The Mixed Messages of French Schooling
By Bryan Caplan
I finally got around to reading Eugen Weber‘s classic Peasants Into Frenchmen: The Modernization of Rural France, 1870-1914. It wasn’t what I’d been led to believe. I heard that the book blamed World War I on public schooling: Europe’s late 19th-century public schools forged passionate new national identities, which in turn inspired bellicose foreign policies. But as far as I can tell, Weber doesn’t connect these dots. Instead, he creates the impression that nationalism went hand in hand with progress.
Consider this passage from his chapter on “Schools and Schooling”:
The great problem of modern societies, or so Francois Guizot considered in his Memoirs, is the governance of minds. Guizot had done his best to make elementary education “a guarantee of order and social stability.” In its first article, his law of 1833 defined the instruction it was intended to provide: the teaching of reading, writing, and arithmetic would furnish essential skills; the teaching of French and the metric system would implant or increase the sense of unity under French nationhood; moral and religious instruction would serve social and spiritual needs.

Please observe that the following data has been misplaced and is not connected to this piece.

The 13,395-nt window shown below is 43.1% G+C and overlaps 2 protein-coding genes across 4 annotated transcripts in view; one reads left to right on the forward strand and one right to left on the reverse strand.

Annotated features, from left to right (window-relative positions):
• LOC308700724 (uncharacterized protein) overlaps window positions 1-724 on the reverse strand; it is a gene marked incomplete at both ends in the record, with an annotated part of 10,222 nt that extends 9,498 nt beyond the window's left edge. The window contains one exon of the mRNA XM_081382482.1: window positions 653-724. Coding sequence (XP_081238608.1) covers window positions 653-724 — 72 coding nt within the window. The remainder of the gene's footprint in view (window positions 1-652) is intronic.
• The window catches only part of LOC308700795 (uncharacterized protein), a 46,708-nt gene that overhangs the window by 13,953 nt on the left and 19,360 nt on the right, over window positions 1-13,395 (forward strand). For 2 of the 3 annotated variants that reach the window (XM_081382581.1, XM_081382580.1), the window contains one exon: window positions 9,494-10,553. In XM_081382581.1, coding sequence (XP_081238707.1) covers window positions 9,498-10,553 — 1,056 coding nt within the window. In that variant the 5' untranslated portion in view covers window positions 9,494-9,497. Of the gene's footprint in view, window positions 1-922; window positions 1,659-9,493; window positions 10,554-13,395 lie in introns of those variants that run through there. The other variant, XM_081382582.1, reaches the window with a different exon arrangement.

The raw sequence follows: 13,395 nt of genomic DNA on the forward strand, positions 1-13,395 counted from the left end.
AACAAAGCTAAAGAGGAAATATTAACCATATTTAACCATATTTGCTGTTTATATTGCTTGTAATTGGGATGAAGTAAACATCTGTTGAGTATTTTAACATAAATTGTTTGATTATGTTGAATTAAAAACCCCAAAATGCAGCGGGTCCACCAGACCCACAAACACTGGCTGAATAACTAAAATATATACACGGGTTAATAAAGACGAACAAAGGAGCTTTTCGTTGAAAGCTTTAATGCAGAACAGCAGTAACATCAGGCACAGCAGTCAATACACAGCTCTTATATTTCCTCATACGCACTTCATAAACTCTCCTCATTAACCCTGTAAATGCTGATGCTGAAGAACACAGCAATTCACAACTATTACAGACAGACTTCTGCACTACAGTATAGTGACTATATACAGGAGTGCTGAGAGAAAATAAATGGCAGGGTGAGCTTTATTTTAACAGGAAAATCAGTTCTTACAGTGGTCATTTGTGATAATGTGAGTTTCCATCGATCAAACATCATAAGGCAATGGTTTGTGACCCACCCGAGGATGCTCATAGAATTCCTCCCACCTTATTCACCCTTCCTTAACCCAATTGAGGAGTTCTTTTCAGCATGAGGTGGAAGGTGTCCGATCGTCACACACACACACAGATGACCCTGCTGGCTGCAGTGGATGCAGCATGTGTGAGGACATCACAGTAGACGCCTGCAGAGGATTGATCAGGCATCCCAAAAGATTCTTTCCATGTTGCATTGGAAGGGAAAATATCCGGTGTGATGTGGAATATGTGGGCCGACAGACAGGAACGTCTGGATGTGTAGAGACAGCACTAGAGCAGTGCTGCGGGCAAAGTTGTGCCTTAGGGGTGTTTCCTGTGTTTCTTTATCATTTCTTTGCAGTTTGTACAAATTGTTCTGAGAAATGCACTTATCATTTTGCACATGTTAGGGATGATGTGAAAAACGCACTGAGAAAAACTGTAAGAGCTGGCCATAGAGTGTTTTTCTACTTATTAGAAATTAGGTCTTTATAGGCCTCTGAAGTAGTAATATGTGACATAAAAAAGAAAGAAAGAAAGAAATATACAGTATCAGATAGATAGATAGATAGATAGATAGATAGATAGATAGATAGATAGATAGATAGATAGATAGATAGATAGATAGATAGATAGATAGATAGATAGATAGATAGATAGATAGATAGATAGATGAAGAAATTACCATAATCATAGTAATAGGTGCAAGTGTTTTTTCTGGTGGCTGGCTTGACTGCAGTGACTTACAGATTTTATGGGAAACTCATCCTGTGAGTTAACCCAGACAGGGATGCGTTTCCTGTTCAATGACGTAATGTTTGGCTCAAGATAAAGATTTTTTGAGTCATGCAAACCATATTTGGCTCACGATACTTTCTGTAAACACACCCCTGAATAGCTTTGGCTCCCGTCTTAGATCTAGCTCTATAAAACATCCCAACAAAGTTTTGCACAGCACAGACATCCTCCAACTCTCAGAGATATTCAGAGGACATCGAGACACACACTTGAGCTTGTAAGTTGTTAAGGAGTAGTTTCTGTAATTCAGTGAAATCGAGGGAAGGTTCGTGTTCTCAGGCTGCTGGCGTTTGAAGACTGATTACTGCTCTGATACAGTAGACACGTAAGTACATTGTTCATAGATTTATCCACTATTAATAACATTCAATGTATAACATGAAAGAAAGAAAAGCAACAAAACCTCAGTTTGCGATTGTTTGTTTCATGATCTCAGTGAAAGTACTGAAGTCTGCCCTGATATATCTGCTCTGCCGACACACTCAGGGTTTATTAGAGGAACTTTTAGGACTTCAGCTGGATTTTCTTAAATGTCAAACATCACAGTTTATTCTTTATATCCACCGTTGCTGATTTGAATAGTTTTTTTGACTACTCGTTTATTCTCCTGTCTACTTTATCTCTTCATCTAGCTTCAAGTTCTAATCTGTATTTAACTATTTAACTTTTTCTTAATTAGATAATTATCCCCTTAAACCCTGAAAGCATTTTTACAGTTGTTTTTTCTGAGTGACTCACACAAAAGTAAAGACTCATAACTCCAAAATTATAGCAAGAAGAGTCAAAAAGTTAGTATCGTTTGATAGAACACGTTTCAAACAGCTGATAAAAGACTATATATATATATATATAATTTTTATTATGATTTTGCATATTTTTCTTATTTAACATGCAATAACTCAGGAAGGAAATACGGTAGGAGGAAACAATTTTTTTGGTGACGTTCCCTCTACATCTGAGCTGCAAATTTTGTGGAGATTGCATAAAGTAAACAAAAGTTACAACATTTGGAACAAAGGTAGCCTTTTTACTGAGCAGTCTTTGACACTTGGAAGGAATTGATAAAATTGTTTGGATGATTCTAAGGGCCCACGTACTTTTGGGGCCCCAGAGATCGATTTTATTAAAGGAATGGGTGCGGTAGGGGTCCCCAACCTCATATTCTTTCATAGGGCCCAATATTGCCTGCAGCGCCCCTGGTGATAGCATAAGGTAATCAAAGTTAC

What these social needs were is laid out clearly in various writings, both official and unofficial. “Instructing the people,” explained an anonymous writer of 1861, “is to condition them to understand and appreciate the beneficence of the government.” Eight years later, the inspecteur d’Academie of Montauban concurred: “The people must learn from education all the reasons they have for appreciating their condition.” A first-year civics textbook set out to perform this task:
Society (summary): (1) French society is ruled by just laws, because it is a democratic society. (2) All the French are equal in their rights; but there are inequalities between us that stem from nature or from wealth. (3) These inequalities cannot disappear. (4) Man works to become rich; if he lacked this hope, work would cease and France would decline. It is therefore necessary that each of us should be able to keep the money he has earned.